[PATCH v2 weston 00/16] Atomic modesetting support

Daniel Stone daniel at fooishbar.org
Fri Jun 26 06:27:48 PDT 2015


On 24 June 2015 at 13:11, Pekka Paalanen <ppaalanen at gmail.com> wrote:
> On Wed, 24 Jun 2015 12:22:15 +0100
> Daniel Stone <daniel at fooishbar.org> wrote:
>> On 23 June 2015 at 13:28, Pekka Paalanen <ppaalanen at gmail.com> wrote:
>> > On Tue, 23 Jun 2015 11:48:56 +0100
>> > Daniel Stone <daniel at fooishbar.org> wrote:
>> >> > So, the DRM planes we have not assigned yet but were enabled, shouldn't
>> >> > they be disabled in the TEST_ONLY commit? Otherwise they will contain
>> >> > old state and we validate against some new DRM plane states with some
>> >> > previous DRM plane states? That might lead to unnecessary failures from
>> >> > TEST_ONLY commit if we would eventually end up disabling or updating
>> >> > the already enabled DRM planes.
>> >>
>> >> The relevant comment above leads to that, yeah. We really need to
>> >> split the walk up into two passes: firstly find anything currently on
>> >> a plane which shouldn't be and free those planes up, then walk through
>> >> and assign everything. I suspect this will be particularly relevant
>> >> for, e.g., using the primary plane to directly scan out a client
>> >> buffer.
>> >
>> > But can you do that in two passes? How can you know if a view is no
>> > longer good for a plane if you don't already assing planes to begin
>> > with and try with TEST_ONLY commit?
>> Easily: look at the battery of tests we have for prepare_overlay_view
>> etc. Is it a SHM buffer? Is it partially occluded? Is the format
>> compatible? And so on, and so forth. When we associate views with
>> planes, we can work out in a first pass that the view currently being
>> carried on a plane is no longer any good for that plane, and throw it
>> away early.
> But that depends on also on whether the TEST_ONLY commit succeeds or
> not. The battery of tests is not sufficient alone, DRM may still reject
> something. That causes a new plane to be freed when you are doing the
> second(?) pass with test commits, and then that plane needs explicit
> disabling again to not affect the following tests.
> So yes, can find views that definitely are not good for planes anymore,
> but there could be even more of them.

Yes - it would be necessary but not sufficient. Think of it as an easy
first cull.

>> I guess this really comes down to differing views on how plane
>> assignment should work. At the moment, on every output repaint, we
>> essentially throw away every single plane on the entire device (not
>> just those currently on our output - naughty ...) and build a
>> configuration back from scratch. In this case, the incremental/caching
>> approach we have doesn't really buy us much, because every time we
>> walk assign_planes(), the only thing we're caching is the modeset
>> parameters, which aren't touched anyway.
>> I started from trying to address the multiple-output problem (if a
>> plane is assigned to output B, then don't touch it in output A's
>> repaint loop, otherwise bad things happen), and ended up with a much
>> stronger association between the current state and the drm_planes,
>> e.g. tracking view/output. This naturally seemed to lead to a more
>> incremental approach wrt how we generate DRM atomic state, and one of
>> the things that jumped out from that was that you could then do a
>> first pass to cull any assumptions that no longer held true (view A is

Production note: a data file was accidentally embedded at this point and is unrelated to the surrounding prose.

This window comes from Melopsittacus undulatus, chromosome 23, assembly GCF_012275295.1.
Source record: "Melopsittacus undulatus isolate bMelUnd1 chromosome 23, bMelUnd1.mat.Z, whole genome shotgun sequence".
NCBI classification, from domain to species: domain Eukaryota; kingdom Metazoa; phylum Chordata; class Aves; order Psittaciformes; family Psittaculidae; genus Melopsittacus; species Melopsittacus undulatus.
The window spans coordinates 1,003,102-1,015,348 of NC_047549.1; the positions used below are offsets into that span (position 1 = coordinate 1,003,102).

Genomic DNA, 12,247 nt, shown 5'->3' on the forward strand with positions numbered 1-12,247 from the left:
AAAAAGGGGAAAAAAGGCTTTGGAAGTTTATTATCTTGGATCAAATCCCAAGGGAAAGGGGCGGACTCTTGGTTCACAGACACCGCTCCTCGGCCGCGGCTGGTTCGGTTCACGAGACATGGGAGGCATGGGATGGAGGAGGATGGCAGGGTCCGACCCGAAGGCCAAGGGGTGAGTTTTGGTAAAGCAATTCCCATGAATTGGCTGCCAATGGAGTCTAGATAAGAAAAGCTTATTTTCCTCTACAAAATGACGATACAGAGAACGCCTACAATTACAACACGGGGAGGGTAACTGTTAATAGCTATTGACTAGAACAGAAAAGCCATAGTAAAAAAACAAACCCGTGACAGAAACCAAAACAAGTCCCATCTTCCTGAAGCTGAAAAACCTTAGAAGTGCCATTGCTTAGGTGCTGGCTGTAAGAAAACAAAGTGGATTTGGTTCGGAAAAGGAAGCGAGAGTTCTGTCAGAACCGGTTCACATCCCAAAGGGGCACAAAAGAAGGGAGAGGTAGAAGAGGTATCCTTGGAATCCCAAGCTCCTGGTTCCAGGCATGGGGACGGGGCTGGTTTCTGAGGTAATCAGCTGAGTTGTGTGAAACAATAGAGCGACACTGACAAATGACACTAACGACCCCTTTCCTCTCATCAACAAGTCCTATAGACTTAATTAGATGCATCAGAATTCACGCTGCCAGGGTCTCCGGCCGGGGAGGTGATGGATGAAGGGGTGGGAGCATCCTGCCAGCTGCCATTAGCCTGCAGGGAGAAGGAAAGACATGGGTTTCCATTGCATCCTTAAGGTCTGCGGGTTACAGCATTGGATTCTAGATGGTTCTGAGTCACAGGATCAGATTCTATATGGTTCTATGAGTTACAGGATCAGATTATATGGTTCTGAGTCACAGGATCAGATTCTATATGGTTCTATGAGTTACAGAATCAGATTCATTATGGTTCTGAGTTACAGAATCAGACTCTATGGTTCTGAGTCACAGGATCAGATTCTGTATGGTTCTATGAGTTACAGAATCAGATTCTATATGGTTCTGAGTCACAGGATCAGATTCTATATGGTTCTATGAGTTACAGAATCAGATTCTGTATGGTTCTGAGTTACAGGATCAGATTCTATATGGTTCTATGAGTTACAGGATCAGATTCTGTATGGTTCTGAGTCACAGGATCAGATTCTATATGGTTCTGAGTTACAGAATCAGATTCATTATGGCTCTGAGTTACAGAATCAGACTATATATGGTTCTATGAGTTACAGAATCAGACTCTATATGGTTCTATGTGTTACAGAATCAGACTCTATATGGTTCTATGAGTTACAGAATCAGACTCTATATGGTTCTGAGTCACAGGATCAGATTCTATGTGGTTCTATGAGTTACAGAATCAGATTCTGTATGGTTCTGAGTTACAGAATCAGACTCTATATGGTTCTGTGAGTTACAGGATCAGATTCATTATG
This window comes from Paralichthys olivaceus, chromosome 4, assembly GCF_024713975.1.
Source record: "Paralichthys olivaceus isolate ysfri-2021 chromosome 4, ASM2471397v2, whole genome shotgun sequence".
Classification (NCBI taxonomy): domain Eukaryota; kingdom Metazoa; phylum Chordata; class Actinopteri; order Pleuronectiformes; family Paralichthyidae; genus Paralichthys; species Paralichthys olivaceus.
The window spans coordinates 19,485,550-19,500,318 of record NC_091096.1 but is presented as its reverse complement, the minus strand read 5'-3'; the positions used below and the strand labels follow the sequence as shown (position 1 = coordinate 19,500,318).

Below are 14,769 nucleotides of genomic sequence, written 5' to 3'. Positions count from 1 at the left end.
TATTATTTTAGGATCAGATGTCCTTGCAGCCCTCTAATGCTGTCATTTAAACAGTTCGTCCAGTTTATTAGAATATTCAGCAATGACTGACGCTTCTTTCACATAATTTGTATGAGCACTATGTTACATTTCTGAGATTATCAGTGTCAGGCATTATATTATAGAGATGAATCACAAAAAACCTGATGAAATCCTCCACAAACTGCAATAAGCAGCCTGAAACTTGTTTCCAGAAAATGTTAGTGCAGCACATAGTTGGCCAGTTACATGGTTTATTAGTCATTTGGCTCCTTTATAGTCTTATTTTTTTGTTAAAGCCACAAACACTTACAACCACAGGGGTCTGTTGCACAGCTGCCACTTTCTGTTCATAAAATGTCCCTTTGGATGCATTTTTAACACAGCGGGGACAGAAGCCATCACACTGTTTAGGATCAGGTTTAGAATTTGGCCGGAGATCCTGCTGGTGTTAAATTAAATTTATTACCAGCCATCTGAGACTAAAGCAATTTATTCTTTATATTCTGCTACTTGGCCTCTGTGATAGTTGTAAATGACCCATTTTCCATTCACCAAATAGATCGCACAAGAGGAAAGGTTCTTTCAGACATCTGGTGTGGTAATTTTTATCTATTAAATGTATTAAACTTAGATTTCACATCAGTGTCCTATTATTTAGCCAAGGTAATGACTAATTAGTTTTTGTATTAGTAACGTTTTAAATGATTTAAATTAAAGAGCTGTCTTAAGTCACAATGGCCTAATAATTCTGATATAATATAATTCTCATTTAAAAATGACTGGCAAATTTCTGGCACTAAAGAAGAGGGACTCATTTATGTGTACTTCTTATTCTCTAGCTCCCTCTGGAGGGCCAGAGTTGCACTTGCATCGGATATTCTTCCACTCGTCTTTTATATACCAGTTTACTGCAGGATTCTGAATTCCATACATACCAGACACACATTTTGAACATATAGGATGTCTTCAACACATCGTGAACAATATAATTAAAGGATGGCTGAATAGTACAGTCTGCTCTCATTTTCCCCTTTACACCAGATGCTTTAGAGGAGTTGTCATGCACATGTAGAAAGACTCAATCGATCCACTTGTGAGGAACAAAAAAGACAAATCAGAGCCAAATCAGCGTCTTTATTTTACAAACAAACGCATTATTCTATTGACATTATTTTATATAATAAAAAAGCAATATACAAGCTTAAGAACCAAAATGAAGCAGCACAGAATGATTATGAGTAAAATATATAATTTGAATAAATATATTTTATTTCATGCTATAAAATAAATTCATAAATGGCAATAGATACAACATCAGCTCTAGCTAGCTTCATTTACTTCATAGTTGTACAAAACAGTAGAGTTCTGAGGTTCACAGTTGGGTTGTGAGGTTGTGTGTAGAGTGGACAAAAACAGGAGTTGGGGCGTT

>> suitable to display on plane B), giving you a baseline to build on.
>> I don't have a strong opinion on which is ultimately better.
> Ok.
> Hmm, maybe I'm slowly getting to what you have been trying to explain...
> First pass is to just check the old plane assignments that still hold
> (nothing to atomic req for these, except state changes if needed), and
> free others (add disables to the req). Then a test commit will ensure
> they still hold. If not, start the 2nd pass from a all planes disabled
> req instead.
> Then the seconds pass will try to find additional views for free planes
> in a similar fashion to what the from-scratch algorithm would do: add
> one plane. Test. If ok, add another plane, repeat. If not ok, add
> disables for that plane instead, and stop (or try to find other views).
> The base req built on the first pass ensures all planes that have not
> already been assigned and tested ok, are to be disabled.
> Was this your idea?
> The point I kept missing was that we assumed the req already contained
> properties to disable all unused-at-this-point planes.
> A confusion between the code and what it should be.

I think that's a reasonable expression of where I was aiming with that
'XXX' comment block, yeah.

>> I did indeed have exactly that in mind, where individual updates would
>> build their own AtomicReq, and then merge them together, e.g.:
>>   - generate base req for CRTC/connector A
>>   - duplicate req
>>   - apply plane updates for that output into duplicated req
>>   - call TEST_ONLY on duplicated req
>>   - use duplicated req if possible, or failing that go back to original
>>   - do exactly the same for CRTC/connector/planes B
>>   - merge two reqs together
>>   - issue actual atomic modeset
>> It's a little bit contrived perhaps, but there are other ways of
>> tracking state for which I can see that being a better approach.
> We should also avoid premature optimization, I suppose. :-)

It's not necessarily even about premature optimisation, but just about
the model you use internally to represent state.

> I think the best way to cache state is to let it stay in the kernel,
> and avoid submitting a disable followed by the old state that's already
> there. If we manage that, maintaining cached atomic req pieces in
> weston would be moot.

Can you expand a bit on what you mean here?


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